How to Obtain a Copy of a Living Trust in California

By Thomas King

A living trust is a means of transferring property to an individual or group of people. It is created by a person known as a settlor or grantor, who often acts as trustee, or manager of the trust, and names a successor trustee to manage and distribute the property in the trust upon his death. If you are a beneficiary named in the trust, you may want to obtain a copy of the living trust from the current trustee to see what property you are entitled to receive.

A living trust is a means of transferring property to an individual or group of people. It is created by a person known as a settlor or grantor, who often acts as trustee, or manager of the trust, and names a successor trustee to manage and distribute the property in the trust upon his death. If you are a beneficiary named in the trust, you may want to obtain a copy of the living trust from the current trustee to see what property you are entitled to receive.

Step 1

Gather identifying documents, such as a passport and birth certificate.

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Step 2

Determine whether the living trust is irrevocable, which means it cannot be changed. In most cases, a living trust becomes irrevocable when one or more of the persons who created the trust passes away. If the living trust is revocable, the trustee is not required to provide a copy of the trust.

Step 3

Send a certified letter to the trustee(s) demanding a copy of the trust. Under California Law, you are entitled to a copy of an irrevocable trust if you are a beneficiary or heir of the settlor. In your demand letter, you should include your name, contact information, and basis for requesting a copy, such as your relationship to the settlor. If you anticipate there will be problems, you may also want to include a copy of the relevant law entitling you to a copy of the trust -- California Probate Code § 16061.5(a)(1) -- and the law imposing a duty on the trustee to furnish the copy -- California Probate Code § 16060.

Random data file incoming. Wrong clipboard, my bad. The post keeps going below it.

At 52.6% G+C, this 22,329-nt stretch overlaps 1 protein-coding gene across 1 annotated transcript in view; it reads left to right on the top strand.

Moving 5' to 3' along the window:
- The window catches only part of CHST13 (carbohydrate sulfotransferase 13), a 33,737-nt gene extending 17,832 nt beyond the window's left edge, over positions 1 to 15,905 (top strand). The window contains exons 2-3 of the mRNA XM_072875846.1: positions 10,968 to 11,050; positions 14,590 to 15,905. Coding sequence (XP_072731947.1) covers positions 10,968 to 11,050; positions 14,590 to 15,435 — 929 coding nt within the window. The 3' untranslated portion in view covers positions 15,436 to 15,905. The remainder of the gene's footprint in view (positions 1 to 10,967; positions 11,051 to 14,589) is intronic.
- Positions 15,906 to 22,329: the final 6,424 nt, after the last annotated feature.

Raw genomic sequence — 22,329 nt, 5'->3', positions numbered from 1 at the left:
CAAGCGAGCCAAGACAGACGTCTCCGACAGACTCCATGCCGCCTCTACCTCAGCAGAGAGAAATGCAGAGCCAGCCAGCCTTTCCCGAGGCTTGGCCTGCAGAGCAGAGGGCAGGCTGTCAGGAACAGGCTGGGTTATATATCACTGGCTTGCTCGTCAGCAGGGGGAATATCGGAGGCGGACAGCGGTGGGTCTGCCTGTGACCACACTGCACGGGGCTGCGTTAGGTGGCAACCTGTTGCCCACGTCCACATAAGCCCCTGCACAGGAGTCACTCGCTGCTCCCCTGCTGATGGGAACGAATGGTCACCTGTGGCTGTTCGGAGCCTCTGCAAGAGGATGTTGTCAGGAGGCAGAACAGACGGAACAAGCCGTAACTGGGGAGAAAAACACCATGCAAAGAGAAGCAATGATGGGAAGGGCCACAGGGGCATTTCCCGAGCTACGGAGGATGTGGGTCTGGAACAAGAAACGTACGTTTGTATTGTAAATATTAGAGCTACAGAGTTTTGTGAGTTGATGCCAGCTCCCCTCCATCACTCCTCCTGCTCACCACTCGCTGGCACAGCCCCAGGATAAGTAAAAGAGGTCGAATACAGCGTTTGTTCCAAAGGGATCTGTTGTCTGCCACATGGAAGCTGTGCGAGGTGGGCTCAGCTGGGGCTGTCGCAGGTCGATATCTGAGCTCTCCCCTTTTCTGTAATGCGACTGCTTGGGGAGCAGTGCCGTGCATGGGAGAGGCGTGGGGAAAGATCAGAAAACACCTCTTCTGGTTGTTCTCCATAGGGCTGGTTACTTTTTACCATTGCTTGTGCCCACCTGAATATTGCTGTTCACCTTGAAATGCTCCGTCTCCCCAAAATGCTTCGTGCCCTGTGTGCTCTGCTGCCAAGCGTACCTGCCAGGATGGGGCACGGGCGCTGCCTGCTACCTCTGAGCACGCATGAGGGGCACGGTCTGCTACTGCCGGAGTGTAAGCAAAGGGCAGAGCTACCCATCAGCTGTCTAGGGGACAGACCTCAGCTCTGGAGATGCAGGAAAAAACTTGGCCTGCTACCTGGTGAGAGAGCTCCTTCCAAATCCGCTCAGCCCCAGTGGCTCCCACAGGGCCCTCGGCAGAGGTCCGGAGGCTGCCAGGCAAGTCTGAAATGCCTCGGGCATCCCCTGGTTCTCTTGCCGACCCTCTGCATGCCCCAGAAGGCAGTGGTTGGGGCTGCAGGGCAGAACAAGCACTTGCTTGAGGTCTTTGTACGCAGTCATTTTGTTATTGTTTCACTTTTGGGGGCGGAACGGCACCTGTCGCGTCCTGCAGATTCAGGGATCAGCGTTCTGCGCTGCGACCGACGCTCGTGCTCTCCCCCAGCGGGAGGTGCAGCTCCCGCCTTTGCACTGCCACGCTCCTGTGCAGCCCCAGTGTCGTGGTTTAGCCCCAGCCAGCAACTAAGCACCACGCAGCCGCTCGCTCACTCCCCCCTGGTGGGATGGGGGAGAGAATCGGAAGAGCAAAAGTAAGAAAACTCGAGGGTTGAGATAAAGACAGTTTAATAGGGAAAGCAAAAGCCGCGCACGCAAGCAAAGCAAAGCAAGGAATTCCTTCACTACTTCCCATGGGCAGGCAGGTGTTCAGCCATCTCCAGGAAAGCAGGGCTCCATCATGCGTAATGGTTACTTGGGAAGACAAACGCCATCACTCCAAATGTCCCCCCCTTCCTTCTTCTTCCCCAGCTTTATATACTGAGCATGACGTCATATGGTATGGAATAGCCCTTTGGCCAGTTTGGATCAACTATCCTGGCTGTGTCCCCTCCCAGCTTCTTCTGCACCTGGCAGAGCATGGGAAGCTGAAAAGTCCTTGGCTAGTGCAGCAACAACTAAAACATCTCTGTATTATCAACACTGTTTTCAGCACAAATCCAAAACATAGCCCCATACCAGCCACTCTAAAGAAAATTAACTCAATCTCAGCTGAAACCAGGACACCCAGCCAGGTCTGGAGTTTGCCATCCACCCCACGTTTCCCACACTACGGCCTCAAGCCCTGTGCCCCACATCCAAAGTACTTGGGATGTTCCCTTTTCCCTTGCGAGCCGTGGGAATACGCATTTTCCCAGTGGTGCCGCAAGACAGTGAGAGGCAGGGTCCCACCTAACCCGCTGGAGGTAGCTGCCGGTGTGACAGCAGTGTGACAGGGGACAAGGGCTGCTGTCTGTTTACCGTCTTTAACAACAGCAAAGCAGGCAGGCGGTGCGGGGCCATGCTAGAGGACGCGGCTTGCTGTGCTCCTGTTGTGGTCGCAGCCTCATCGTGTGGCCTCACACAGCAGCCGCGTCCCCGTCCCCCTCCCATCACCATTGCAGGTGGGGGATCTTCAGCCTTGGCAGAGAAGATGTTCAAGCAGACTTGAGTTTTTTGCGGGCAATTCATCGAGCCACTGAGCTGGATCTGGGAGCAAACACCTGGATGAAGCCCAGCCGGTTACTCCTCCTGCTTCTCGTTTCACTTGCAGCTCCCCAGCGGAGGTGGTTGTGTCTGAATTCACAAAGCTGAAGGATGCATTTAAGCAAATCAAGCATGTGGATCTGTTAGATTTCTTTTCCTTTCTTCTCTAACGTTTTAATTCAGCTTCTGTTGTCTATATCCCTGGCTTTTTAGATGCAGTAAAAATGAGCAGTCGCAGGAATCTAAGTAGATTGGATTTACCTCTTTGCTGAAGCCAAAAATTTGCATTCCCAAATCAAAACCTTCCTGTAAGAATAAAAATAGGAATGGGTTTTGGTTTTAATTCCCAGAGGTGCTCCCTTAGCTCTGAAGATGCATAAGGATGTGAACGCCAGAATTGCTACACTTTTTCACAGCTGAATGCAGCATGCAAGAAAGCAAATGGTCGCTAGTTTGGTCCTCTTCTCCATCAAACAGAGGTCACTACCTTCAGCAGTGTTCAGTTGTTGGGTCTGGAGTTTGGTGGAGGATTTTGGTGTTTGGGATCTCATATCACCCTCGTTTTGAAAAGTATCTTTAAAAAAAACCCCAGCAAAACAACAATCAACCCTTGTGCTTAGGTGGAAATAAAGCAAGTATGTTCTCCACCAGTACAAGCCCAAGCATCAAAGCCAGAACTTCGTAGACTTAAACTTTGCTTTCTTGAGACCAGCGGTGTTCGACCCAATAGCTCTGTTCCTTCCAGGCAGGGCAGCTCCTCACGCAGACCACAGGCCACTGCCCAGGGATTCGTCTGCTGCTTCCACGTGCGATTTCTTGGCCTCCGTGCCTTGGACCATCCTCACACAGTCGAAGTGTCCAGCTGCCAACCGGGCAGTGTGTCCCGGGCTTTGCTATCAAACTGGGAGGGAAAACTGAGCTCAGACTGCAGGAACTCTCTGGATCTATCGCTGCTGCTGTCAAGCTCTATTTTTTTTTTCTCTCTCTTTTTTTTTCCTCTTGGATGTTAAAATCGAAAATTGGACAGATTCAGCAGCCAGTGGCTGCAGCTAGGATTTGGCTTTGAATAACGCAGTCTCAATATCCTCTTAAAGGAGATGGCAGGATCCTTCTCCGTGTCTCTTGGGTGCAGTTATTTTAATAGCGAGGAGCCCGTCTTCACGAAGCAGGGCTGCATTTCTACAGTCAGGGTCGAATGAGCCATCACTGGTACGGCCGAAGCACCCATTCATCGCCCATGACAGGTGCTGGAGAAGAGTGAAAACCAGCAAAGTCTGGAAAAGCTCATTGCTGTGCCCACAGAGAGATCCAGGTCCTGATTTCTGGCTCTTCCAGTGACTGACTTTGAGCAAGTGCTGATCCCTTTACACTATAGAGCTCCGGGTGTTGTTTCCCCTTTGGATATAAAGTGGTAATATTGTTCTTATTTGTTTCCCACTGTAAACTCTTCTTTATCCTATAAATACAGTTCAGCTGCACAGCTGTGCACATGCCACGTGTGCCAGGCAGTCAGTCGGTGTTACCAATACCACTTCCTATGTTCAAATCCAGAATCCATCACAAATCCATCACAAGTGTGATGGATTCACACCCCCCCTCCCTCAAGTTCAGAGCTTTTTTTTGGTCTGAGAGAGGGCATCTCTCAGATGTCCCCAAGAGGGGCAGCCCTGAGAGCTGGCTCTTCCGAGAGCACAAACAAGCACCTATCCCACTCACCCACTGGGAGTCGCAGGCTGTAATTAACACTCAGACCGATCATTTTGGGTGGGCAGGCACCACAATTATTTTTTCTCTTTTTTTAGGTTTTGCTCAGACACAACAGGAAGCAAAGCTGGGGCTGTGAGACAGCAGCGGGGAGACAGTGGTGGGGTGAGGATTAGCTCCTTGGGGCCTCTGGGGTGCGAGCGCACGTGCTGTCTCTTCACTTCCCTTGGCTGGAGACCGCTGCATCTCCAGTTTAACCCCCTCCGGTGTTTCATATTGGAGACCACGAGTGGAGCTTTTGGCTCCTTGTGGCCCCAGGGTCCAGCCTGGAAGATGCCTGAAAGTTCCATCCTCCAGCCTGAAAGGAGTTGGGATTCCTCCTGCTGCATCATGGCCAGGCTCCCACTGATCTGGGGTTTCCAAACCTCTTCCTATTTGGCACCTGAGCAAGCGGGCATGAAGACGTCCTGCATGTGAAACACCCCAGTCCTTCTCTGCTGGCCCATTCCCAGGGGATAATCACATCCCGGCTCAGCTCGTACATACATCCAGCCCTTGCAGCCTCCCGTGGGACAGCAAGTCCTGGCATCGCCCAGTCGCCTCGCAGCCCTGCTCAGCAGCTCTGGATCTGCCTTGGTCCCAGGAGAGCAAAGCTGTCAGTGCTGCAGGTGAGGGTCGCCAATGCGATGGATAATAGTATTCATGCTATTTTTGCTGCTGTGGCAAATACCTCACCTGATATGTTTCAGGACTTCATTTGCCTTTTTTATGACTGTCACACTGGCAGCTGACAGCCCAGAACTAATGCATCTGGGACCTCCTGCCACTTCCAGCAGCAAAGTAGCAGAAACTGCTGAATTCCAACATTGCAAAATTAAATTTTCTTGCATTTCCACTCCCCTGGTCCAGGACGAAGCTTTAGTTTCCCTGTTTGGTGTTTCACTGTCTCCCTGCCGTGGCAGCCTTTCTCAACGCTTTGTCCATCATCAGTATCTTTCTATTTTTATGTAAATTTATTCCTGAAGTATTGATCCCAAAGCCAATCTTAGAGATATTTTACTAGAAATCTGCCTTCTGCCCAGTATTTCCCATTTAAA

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References

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How to Create a Legal Trust

A trust is a legal instrument that is useful for tax and estate planning. Under a trust arrangement, a trustee manages assets you transfer to the trust for the benefit of beneficiaries you select. You retain only indirect control over trust assets – the trustee must dispose of the assets as you direct in the trust deed that creates the trust. A trust is fairly simple to create, although it is prudent to have a lawyer look over the trust deed before you sign it.

How to Dissolve Being a Trustee

Absent a court order, a person cannot be compelled to act as a trustee. Even if a person accepts the position of trustee, unforeseen circumstances may prevent that person from carrying out the duties of trustee. Trust documents almost always address the issue of a trustee’s resignation. Absent an express resignation provision, consult with an attorney to determine your resignation rights under state law. In most cases, a written resignation letter delivered to the next trustee listed in the trust and to the person who created the trust is required.

How to Terminate an Irrevocable Trust

With a trust, you transfer assets to a legal entity set up to shelter your estate from the probate process. A trust allows you to control who will inherit your property after your death and give instructions to a trustee on how to manage that property. Although an irrevocable trust, in theory, cannot be changed or cancelled, there are ways to close down the trust and, if you wish, transfer assets to a new one. If the trust no longer serves the purpose for which it was set up, you may revoke it or draw up amendments that substantially change its terms. In most cases, this process will be subject to review by the courts to ensure that the beneficiaries retain the rights they were granted in the original trust.

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